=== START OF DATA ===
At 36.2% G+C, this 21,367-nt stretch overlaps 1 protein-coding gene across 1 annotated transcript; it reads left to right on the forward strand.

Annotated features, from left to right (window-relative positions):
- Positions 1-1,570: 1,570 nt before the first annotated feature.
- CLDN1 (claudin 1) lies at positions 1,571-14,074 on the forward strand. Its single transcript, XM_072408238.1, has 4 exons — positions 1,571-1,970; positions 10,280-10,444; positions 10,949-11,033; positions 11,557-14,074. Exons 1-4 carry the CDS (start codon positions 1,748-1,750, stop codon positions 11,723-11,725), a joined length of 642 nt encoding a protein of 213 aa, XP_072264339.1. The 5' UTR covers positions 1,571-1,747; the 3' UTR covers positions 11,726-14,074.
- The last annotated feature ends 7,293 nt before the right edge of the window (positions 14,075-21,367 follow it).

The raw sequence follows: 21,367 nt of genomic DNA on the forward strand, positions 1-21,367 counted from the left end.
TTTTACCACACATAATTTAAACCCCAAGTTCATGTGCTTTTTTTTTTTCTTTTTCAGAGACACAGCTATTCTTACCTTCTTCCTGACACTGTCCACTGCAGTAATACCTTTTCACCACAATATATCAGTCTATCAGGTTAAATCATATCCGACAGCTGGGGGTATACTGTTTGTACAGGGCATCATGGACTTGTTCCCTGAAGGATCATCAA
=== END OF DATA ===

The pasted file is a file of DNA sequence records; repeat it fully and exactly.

At 36.2% G+C, this 21,367-nt stretch overlaps 1 protein-coding gene across 1 annotated transcript; it reads left to right on the forward strand.

Annotated features, from left to right (window-relative positions):
- Positions 1-1,570: 1,570 nt before the first annotated feature.
- CLDN1 (claudin 1) lies at positions 1,571-14,074 on the forward strand. Its single transcript, XM_072408238.1, has 4 exons — positions 1,571-1,970; positions 10,280-10,444; positions 10,949-11,033; positions 11,557-14,074. Exons 1-4 carry the CDS (start codon positions 1,748-1,750, stop codon positions 11,723-11,725), a joined length of 642 nt encoding a protein of 213 aa, XP_072264339.1. The 5' UTR covers positions 1,571-1,747; the 3' UTR covers positions 11,726-14,074.
- The last annotated feature ends 7,293 nt before the right edge of the window (positions 14,075-21,367 follow it).

The raw sequence follows: 21,367 nt of genomic DNA on the forward strand, positions 1-21,367 counted from the left end.
TTTTACCACACATAATTTAAACCCCAAGTTCATGTGCTTTTTTTTTTTCTTTTTCAGAGACACAGCTATTCTTACCTTCTTCCTGACACTGTCCACTGCAGTAATACCTTTTCACCACAATATATCAGTCTATCAGGTTAAATCATATCCGACAGCTGGGGGTATACTGTTTGTACAGGGCATCATGGACTTGTTCCCTGAAGGATCATCAA